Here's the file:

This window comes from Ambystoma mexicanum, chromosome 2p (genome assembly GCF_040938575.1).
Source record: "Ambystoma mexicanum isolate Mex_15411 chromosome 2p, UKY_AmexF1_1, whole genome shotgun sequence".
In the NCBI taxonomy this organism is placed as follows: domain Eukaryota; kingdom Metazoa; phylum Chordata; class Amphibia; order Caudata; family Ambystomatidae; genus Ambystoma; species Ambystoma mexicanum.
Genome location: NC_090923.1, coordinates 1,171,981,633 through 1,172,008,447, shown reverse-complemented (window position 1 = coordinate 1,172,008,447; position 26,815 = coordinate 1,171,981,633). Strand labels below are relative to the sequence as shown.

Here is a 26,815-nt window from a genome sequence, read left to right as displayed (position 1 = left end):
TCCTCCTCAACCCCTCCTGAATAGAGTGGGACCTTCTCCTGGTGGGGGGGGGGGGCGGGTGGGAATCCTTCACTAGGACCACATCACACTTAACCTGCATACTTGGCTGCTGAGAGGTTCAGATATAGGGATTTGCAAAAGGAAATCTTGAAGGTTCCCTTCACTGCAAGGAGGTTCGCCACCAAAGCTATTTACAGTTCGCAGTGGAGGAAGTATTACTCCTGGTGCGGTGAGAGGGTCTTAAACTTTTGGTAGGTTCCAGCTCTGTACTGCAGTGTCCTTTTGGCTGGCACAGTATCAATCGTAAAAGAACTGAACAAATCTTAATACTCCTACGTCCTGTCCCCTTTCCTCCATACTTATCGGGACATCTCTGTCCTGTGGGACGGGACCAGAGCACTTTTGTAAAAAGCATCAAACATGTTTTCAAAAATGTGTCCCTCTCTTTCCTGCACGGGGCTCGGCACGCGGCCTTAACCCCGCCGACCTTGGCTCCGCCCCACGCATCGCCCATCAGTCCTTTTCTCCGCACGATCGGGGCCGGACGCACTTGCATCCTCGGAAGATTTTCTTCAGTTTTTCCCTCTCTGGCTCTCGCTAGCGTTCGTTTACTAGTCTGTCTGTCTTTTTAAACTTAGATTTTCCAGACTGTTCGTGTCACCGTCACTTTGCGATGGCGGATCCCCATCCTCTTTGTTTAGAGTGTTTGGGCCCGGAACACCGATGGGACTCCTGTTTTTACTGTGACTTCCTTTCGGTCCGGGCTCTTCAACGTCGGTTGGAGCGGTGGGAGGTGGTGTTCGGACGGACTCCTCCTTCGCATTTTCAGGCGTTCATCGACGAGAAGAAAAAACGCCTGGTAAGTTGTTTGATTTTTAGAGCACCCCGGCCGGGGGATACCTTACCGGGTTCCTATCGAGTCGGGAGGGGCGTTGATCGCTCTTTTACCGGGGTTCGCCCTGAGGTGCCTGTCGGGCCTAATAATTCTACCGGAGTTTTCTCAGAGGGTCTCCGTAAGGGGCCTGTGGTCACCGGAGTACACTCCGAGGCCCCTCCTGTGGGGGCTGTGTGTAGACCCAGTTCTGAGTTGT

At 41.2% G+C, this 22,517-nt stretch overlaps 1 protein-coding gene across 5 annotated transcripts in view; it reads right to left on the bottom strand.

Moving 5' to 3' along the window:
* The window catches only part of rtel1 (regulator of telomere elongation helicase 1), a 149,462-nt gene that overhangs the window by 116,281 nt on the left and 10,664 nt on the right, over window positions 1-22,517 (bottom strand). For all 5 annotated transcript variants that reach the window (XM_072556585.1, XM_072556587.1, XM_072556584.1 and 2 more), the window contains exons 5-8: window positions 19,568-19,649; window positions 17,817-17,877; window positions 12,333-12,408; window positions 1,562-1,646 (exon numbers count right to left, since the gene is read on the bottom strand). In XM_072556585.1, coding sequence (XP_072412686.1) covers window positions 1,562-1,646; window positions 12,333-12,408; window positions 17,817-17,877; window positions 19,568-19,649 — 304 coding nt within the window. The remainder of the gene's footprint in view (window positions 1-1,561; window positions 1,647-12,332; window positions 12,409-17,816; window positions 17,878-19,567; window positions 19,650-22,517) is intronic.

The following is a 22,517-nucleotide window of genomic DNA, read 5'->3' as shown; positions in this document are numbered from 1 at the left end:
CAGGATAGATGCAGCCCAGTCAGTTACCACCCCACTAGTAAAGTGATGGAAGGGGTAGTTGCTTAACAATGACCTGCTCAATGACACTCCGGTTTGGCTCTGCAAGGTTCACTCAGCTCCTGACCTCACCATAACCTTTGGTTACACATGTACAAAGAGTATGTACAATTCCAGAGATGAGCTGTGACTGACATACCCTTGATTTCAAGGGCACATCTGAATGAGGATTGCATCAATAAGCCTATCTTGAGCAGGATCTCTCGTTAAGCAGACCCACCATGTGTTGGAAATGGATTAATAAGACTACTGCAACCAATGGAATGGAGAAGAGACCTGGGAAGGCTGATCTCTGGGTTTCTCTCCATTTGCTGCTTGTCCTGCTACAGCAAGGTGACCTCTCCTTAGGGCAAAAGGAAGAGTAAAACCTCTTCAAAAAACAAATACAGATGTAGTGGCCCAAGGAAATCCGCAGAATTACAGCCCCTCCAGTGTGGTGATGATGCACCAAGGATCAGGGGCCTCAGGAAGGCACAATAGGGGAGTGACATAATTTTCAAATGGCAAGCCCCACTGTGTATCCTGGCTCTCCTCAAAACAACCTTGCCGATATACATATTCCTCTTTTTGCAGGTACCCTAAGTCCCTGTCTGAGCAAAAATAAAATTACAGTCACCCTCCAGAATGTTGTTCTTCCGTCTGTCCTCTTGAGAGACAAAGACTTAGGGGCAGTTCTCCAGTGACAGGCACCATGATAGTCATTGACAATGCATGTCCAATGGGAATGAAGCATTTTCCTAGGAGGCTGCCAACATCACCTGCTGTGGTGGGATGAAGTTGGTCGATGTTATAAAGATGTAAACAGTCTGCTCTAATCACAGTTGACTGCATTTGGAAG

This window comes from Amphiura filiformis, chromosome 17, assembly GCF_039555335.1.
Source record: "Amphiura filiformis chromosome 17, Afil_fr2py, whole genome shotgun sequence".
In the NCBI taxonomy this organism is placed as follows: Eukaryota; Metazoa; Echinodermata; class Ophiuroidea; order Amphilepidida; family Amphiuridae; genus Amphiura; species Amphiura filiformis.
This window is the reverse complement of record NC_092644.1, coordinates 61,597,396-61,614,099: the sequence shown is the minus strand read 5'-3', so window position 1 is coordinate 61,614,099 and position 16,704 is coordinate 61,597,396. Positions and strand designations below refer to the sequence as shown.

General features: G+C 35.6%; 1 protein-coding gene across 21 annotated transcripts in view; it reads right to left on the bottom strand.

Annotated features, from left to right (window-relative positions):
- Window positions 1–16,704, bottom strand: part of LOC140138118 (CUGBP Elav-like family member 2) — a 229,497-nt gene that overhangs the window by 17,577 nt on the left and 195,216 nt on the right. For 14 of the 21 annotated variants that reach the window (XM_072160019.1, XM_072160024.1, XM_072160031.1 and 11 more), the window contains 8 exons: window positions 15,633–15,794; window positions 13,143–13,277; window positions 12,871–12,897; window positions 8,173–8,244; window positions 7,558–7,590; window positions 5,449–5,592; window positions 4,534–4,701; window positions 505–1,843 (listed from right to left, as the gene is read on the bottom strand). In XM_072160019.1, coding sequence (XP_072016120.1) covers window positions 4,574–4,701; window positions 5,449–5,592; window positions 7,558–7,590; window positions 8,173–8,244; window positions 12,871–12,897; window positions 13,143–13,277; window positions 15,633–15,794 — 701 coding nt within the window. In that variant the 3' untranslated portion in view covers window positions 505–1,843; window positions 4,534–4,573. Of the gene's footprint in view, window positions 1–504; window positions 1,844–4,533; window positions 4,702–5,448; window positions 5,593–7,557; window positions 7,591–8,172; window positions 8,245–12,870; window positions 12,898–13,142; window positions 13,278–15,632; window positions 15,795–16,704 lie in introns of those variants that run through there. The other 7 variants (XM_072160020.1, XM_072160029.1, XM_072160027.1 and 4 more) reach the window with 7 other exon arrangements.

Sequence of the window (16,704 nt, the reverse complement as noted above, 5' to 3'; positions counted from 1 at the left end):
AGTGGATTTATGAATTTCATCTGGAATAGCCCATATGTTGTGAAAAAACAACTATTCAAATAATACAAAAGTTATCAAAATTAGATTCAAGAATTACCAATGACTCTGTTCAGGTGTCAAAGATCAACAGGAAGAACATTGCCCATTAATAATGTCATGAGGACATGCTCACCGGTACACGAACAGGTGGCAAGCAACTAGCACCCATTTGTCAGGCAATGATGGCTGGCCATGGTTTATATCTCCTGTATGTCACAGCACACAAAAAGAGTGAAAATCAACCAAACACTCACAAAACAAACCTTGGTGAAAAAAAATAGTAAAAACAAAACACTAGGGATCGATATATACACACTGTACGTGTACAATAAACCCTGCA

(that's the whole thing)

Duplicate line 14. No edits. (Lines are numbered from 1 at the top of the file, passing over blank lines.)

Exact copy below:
In the NCBI taxonomy this organism is placed as follows: Eukaryota; Metazoa; Echinodermata; class Ophiuroidea; order Amphilepidida; family Amphiuridae; genus Amphiura; species Amphiura filiformis.